We are witnessing the signing of another “non-binding” accord from a world-wide organization.
I remember a theologian talking about the 10 Commandments and how in some religions they had morphed into suggestions. Seems we are going through a similar metamorphosis regarding accords. From suggestions to legally binding-or at least treated that way.
The latest incarnation of an accord; a non-binding agreement, is the Global Compact for Safe, Orderly and Regular Migration. How do I know it is a non-binding agreement? The pact’s preamble states explicitly that it “reaffirms the sovereign right of states to determine their national migration policy,” meaning governments will not sign away their rights to design their migration policies by signing onto the pact . And because we have been told the pact sets out a “non-legally binding, cooperative framework,” meaning it’s more of a declaration rather than a legally binding treaty.
The Global Compact for Safe Orderly and Regular Migration purports to set out “a common understanding, shared responsibilities and unity of purpose regarding migration” in the form of 23 objectives. Some cover issues of human rights, and call for the international community to combat trafficking and smuggling, reduce the reliance on immigration detention centres, stray away from discriminatory migration policies and take measures to protect refugees returning to their home countries from unlawful imprisonment, torture and abuse.
Canada played an active role in driving the agreement forward, and Immigration Minister Ahmed Hussen signed the accord despite reservations on the part of many Canadians and the concern shared that foreign entities-The UN-could interfere in a nation’s laws about immigration.
For instance: Objective 17 of the agreement states that countries should “promote independent, objective and quality reporting of media outlets… including by sensitizing and educating media professionals on migration-related issues and terminology.”
However, the pact also says signatories must commit to protecting free speech, “recognizing that an open and free debate contributes to a comprehensive understanding of all aspects of migration.”
Really. This accord, after proposing limits on what one can and cannot say about migration and immigrants, also says this should have no effect on free speech? As if free speech hasn’t been under attack following other non-binding motions?
There are multiple motions, worldwide, about the irrational fear of Islam and one who shares that irrational fear(not quite sure of the meaning of irrational in this context) can be taken to court, banned from a country, sent to jail.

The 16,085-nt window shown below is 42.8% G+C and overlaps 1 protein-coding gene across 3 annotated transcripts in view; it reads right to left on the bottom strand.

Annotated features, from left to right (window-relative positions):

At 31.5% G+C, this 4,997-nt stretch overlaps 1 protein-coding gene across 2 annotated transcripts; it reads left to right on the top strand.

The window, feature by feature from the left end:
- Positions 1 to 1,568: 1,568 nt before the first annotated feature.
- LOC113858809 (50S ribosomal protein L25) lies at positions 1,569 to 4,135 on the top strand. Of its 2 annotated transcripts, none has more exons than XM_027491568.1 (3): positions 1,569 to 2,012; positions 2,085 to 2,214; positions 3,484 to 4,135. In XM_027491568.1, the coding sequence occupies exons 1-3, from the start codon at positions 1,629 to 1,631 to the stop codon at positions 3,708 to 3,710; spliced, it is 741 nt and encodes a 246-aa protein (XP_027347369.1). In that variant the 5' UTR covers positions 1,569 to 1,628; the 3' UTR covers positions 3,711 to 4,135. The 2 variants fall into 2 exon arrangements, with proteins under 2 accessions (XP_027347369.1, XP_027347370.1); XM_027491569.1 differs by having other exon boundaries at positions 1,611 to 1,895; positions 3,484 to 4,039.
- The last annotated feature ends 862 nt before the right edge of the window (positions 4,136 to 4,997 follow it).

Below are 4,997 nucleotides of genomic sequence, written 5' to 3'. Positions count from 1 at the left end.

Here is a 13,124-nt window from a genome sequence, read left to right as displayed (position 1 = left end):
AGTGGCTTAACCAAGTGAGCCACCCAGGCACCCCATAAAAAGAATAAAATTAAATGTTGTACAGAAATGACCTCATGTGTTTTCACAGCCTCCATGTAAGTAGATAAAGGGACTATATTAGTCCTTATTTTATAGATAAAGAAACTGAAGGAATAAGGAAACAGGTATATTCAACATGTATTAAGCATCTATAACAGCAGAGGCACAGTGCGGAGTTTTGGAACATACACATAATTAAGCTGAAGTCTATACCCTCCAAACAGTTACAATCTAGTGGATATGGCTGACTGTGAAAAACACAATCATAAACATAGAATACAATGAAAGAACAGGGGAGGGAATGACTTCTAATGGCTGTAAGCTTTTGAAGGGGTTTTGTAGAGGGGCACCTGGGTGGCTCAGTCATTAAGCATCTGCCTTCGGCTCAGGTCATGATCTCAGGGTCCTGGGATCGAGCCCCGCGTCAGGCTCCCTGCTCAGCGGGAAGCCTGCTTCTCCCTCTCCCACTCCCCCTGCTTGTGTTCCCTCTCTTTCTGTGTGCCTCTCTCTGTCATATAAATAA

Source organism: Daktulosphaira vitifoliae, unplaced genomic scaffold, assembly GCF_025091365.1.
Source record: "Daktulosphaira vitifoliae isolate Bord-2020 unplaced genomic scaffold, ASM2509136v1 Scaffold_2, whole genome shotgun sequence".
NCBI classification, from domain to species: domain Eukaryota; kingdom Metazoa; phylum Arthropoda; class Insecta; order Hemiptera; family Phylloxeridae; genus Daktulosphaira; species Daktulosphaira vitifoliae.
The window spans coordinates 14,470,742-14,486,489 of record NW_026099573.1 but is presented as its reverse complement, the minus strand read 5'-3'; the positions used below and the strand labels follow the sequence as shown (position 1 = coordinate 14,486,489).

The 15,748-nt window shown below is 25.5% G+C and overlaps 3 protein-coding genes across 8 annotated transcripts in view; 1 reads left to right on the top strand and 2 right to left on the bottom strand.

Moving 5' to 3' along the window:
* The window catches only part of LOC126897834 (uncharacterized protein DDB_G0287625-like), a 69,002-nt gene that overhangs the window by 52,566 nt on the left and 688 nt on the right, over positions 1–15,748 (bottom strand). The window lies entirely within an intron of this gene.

There is the Runnymede Trust of 1997.
The UN Special Rapporteur on Contemporary Forms of Racism, Racial Discrimination, Xenophobia and Related Intolerance has a definition of Islamophobia.
“a baseless hostility and fear vis-à-vis Islam, and as a result, a fear of and aversion towards all Muslims or the majority of them. [Islamophobia] also refers to the practical consequences of this hostility in terms of discrimination, prejudices, unequal treatment of which Muslims (individuals and communities) are victims and their exclusion from major political and social spheres.”
And the Organization of Islamic Cooperation’s Observatory on Islamophobia defined Islamophobia as:
“an irrational or very powerful fear or dislike of Islam and the feeling as if the Muslims are under siege and attack. Islamophobia however goes much beyond this and incorporates racial hatred, intolerance, prejudice, discrimination and stereotyping. The phenomenon of Islamophobia in its essence is a religion-based resentment.”
Motion 103 in Canada: a non-binding motion that called on the government to “condemn Islamophobia and all forms of systemic racism and religious discrimination.” The motion also called on the government to take steps to “quell the increasing public climate of hate and fear.”
Samer Majzoub, president of the Canadian Muslim Forum wrote, “Now that Islamophobia has been condemned, this is not the end, but rather the beginning.”
Despite assurances that free speech would not be impeded, we watched as media across Europe edited itself-not reporting on events that might frighten the public. We have watched as European governments have prevented media outlets from sharing facts as those facts might lead to a backlash against Muslims.